A Teaching by Geshe Dakpa Topgyal
There are two types of meditation: shamata, or single focus, meditation, and vipassana, or analytic, meditation. Shamata meditation does not use thought processes. Vipassana meditation does use some degree of thought in the search for ultimate reality. The ultimate goal is to go beyond ordinary perception. Meditation is not a way to escape the harshness of the world, but a way to see the harshness of the world is a creation of our own mind and then to prevent our mind from creating this nastiness or harshness.
To achieve this, it is necessary to combine the two types of meditation. To make meditation part of your life, you need courage, interest and inspiration. This will come when you understand the benefits.
Shamata meditation helps us realize when we are getting angry. We learn to see the prime cause of anger arising, and we learn how to stop that. We become fully aware of the consequences of our actions before we engage in them. This helps us to abstain, to refrain from negative actions.
We find it easier to let go of our emotions, to free ourselves from the control emotions have over us. These things happen only when we acquire a good understanding of shamata meditation and gain personal experience after training in shamata meditation.
Finally, we will see that we collect misinformation from the appearance of objects. Our deluded mind affects how objects appear, and when those objects don’t match our expectations, we experience disappointment, frustration and anger.
In our minds, objects are attractive or unattractive. Consequently, we feel attachment, desire, clinging, longing. Or we feel repulsion, aversion, dislike, rejection. Or we feel even more complicated emotions, such as jealousy. Jealousy has anger within it, the quality of wanting and not wanting. It is more complicated than attachment. Outrage, malice and resentment are also complicated emotions.
Attachment is a strong feeling of intimacy. But it also includes self-interest, so attachment is not compassion. As long as self-interest is present, compassion is not.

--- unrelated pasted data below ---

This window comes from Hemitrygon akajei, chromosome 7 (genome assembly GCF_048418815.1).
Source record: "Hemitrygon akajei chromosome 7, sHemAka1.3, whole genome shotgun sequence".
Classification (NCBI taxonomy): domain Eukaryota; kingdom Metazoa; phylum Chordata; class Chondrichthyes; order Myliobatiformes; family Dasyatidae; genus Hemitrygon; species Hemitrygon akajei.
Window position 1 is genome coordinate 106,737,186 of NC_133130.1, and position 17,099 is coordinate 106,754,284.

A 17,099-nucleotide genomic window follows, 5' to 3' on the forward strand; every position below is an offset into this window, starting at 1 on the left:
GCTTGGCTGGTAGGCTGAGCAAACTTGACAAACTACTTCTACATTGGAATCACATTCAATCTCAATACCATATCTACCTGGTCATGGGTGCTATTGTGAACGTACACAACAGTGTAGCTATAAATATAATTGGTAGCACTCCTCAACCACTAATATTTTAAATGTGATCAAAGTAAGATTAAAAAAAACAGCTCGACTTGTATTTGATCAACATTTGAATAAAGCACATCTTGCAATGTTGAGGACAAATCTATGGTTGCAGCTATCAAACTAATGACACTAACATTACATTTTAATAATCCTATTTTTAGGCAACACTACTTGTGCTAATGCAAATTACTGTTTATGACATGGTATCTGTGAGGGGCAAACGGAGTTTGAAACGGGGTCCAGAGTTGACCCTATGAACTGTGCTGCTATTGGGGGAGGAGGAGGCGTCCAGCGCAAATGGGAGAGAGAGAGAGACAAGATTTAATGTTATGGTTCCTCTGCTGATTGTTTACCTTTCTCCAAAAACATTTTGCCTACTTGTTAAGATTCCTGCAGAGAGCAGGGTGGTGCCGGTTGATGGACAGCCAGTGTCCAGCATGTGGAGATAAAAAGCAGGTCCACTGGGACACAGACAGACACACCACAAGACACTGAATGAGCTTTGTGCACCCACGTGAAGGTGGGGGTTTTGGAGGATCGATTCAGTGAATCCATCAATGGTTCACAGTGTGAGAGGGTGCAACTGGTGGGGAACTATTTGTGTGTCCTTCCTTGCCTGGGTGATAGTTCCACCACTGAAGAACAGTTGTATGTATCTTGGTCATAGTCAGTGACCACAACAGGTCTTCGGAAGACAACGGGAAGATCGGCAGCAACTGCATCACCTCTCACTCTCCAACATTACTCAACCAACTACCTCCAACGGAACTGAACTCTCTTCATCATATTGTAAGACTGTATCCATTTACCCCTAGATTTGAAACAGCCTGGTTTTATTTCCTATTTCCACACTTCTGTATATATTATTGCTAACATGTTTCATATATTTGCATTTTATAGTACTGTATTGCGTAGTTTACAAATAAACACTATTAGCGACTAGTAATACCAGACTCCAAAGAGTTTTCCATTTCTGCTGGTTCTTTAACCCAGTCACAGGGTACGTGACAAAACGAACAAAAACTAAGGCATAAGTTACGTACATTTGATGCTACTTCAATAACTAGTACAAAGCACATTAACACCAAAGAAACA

In shamata meditation we withdraw our focus from the external world and its objects. We turn inward. We stop focusing on the five senses. We try to improve the quality of awareness by attaining mental stability and mental clarity. Without stability and clarity we are not meditating. We are simply experiencing a deep calmness.
Nor are we meditating when we experience a sinking sensation. The sinking sensation is a warning we are on our way to sleep. We may experience that as a sort of peace, but afterward, we will return to our normal behavior. Once we learn to meditate, to emphasize stability and clarity, we can attain joy or bliss. We carry that into our post-meditation period when we are dealing with daily life. The more we gain stability and clarity, the more we gain a fresh and alert mind. The longer we remain fresh and alert, the more likely we are to see objects as they really are.
When you meditate:
Bring your mind here.
Stop thinking (as much as you can).
When thoughts arise, don’t suppress them, just let them come and go. Don’t pay attention to them. Don’t listen to the tune of your thoughts. After some practice, you will notice longer periods of time between thoughts. Then you will not only be able to remain in a thoughtless state of mind, you will also be able to keep something in your awareness as an object of meditation.
Finally, there will be no separation between your focus and yourself, no duality. What remains active is your awareness of the object of meditation.
Notes from a teaching by Geshe Dakpa Topgyal in Columbia, South Carolina, January 20, 2001.